Amid a rising homicide rate and a recent spate of violence, supervisors are questioning the San Francisco Police Department’s flexibility in responding to crime hot spots.
So far this year, 54 homicides have taken place, compared with 45 at the same time last year. Since July 1, at least 15 people have been shot and six stabbed.
At the Police Commission meeting Wednesday night, police Lt. John Murphy identified an increase in drug-related violence as a trend. He pointed to a cluster of homicides in the downtown and South of Market areas, which he said are popular haunts for out-of-town drug dealers.
In 2006, the Board of Supervisors passed legislation requiring police officers to walk beats in neighborhoods citywide. Police Chief Heather Fong and Mayor Gavin Newsom opposed the bill, calling it micro-management of Police Department personnel.
In June, in response to rising gun violence, the Police Department added extra officers to patrol the Western Addition, where seven juveniles were injured by gunfire in two related incidents.
“The deployment of additional resources in those areas has been effective, based upon the numbers that we’re seeing,” Sgt. Mikail Ali, of the Gang Task Force, said at Monday’s meeting of the Board of Supervisors Public Safety Committee. “Unfortunately, the pie is only so large. In addressing those areas where we’ve had hot spots, we’ve essentially had to take resources from other areas in order to combat [violence].”
Police did not provide information on which areas of The City they are now focusing enforcement.
Supervisor Ross Mirkarimi, who represents the Western Addition, questioned the department’s response Wednesday.
“We don’t have any clarity if that’s [extra enforcement] happening in our part of The City or in other parts because the gun violence appears to be outpacing law enforcement’s ability to stem its tide,” Mirkarimi said.
At Monday’s meeting, Supervisor Bevan Dufty criticized the department’s resource deployment. “We’ve had shootings take place in areas, and then we don’t see personnel there,” he said.
On Wednesday, police spokesman Sgt. Neville Gittens pointed to flexible response teams such as the Gang Task Force, the staff of which was recently increased.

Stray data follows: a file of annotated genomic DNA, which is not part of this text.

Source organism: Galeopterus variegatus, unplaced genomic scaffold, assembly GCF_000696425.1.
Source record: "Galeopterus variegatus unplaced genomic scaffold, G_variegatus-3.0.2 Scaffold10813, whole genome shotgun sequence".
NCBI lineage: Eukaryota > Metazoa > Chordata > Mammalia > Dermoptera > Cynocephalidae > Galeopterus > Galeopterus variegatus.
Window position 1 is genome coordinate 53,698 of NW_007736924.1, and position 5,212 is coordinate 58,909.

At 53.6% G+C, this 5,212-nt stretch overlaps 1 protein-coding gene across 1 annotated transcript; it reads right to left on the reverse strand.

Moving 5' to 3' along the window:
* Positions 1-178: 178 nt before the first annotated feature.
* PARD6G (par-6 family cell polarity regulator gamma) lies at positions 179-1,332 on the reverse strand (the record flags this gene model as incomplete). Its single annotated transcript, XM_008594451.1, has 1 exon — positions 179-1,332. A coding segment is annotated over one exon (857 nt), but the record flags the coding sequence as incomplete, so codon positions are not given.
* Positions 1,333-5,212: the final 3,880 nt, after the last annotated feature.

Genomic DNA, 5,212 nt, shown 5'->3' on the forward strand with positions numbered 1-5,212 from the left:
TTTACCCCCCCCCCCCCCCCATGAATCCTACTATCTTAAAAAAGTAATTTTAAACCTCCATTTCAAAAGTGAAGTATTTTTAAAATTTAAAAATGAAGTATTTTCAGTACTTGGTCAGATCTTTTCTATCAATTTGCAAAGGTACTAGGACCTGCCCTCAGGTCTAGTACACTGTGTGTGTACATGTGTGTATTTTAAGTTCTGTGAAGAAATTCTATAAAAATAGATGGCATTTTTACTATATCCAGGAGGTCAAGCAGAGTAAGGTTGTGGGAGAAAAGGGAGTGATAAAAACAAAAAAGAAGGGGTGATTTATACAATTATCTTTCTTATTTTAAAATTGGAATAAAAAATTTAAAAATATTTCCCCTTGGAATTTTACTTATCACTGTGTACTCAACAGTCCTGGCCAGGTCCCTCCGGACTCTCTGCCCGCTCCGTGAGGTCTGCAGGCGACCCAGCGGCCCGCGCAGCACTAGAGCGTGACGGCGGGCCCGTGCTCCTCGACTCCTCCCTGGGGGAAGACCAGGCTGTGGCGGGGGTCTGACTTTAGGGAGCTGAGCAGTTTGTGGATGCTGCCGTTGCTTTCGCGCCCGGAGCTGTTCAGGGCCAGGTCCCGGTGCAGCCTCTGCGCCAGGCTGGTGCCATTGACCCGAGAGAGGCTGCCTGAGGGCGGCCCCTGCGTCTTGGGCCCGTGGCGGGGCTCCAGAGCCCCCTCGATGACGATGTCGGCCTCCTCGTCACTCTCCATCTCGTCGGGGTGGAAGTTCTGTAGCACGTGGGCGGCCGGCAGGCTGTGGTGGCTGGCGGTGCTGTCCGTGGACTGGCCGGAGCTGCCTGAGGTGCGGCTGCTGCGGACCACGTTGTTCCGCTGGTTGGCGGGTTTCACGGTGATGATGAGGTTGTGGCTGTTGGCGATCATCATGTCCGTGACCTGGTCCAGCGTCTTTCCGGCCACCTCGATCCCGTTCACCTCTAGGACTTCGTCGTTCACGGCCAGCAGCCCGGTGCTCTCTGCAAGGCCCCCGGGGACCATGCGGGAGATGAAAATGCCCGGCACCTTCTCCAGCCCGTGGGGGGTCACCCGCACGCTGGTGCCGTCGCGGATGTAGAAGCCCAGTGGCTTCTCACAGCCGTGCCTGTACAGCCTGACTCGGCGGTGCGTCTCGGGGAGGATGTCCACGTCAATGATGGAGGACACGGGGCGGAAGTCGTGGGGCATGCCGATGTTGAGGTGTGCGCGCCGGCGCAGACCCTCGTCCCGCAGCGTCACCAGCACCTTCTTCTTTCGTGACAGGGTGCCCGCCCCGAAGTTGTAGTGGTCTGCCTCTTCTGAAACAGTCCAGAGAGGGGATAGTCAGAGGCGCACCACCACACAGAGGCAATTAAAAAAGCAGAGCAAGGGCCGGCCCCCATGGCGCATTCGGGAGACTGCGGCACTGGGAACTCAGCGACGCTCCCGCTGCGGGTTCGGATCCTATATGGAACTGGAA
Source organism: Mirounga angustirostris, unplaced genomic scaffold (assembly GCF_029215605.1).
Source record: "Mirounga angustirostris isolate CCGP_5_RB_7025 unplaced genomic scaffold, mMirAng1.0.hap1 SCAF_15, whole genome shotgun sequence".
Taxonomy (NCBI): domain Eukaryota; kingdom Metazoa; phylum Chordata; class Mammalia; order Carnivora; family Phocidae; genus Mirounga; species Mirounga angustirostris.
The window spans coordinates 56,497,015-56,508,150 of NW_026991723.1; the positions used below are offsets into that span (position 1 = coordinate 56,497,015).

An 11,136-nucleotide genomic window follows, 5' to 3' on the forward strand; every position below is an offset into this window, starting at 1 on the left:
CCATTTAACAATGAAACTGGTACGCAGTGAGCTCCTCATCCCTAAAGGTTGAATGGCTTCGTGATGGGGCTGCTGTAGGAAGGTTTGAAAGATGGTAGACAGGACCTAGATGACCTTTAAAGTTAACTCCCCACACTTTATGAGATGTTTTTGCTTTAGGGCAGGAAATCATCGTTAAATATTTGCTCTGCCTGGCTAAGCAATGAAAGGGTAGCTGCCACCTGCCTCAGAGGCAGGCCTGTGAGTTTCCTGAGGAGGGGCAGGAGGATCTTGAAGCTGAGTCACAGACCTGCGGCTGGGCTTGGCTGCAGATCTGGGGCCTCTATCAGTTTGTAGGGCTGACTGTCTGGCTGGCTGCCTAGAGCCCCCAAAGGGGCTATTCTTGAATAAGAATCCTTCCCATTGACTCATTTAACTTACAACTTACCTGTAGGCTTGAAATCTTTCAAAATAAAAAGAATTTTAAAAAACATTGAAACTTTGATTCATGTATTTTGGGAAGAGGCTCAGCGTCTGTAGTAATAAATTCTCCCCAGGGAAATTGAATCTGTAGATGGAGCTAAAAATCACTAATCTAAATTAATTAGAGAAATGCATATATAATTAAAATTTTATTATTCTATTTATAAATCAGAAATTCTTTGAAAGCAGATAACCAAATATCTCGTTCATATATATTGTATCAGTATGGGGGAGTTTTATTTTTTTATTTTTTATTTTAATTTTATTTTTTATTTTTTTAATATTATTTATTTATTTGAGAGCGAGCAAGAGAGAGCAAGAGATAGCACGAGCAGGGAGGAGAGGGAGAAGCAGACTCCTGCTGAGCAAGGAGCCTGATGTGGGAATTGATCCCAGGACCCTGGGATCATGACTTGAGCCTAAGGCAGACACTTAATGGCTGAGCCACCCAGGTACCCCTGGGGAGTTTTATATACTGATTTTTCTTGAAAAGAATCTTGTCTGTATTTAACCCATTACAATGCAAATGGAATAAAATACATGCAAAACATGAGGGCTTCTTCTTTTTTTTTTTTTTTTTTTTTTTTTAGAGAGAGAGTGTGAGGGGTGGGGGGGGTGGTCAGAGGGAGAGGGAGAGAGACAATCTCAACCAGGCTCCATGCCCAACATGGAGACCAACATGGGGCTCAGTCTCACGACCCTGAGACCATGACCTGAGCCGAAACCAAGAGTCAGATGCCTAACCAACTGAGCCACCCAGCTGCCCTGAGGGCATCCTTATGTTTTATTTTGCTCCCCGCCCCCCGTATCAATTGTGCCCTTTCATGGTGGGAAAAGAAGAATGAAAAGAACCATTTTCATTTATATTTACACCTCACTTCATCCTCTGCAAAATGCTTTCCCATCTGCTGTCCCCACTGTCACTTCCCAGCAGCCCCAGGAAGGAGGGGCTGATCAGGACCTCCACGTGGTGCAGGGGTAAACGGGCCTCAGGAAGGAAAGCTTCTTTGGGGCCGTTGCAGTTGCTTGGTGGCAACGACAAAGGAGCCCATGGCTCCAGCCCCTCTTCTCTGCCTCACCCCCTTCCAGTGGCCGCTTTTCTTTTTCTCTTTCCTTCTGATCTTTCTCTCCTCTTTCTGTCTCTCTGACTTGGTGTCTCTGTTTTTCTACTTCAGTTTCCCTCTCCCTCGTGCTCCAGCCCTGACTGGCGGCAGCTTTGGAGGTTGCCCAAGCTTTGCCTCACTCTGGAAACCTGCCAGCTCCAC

“It’s not unlimited, but we do have officers that we can move around according to what we see is going on,” Gittens said.
Mayor Gavin Newsom on Wednesday pointed to poverty as the underlying cause of the violence and pledged to rebuild public housing projects as a way of improving the conditions of those living in poverty.
A bloody month in The City so far
Summer has brought a surge in violent crime in The City, with more robberies and shootings, according to police records.
An unofficial daily police crime recap shows that 15 shootings, at least one of which was fatal, have occurred since July 1. Also, 22 robberies have taken place, 17 of which involved firearms. Six stabbings occurred, at least one of which was fatal. A fight between two groups ended in a shooting near the Ferry Building, after which police arrested 23-year-old Marcus Fayette of San Francisco.
A string of shootings in the Bayview area apparently stemmed from a Fourth of July fight between two rival San Francisco gangs at the Raging Waters theme park in San Jose.
A source within the San Francisco Police Department said the fight involved the Oakdale Mob and rival Big Block and B and T gangs. The source indicated that retaliatory shootings followed, including a shooting Saturday on Oakdale Avenue, the site of an injunction against the Oakdale Mob. There was also a shooting at Third and Newhall streets Sunday, then a fatal shooting at Third Street and LaSalle Avenue on Monday, all connected with the Raging Waters incident, the source said.
Staff Writer BonnieEslinger contributed to this report.
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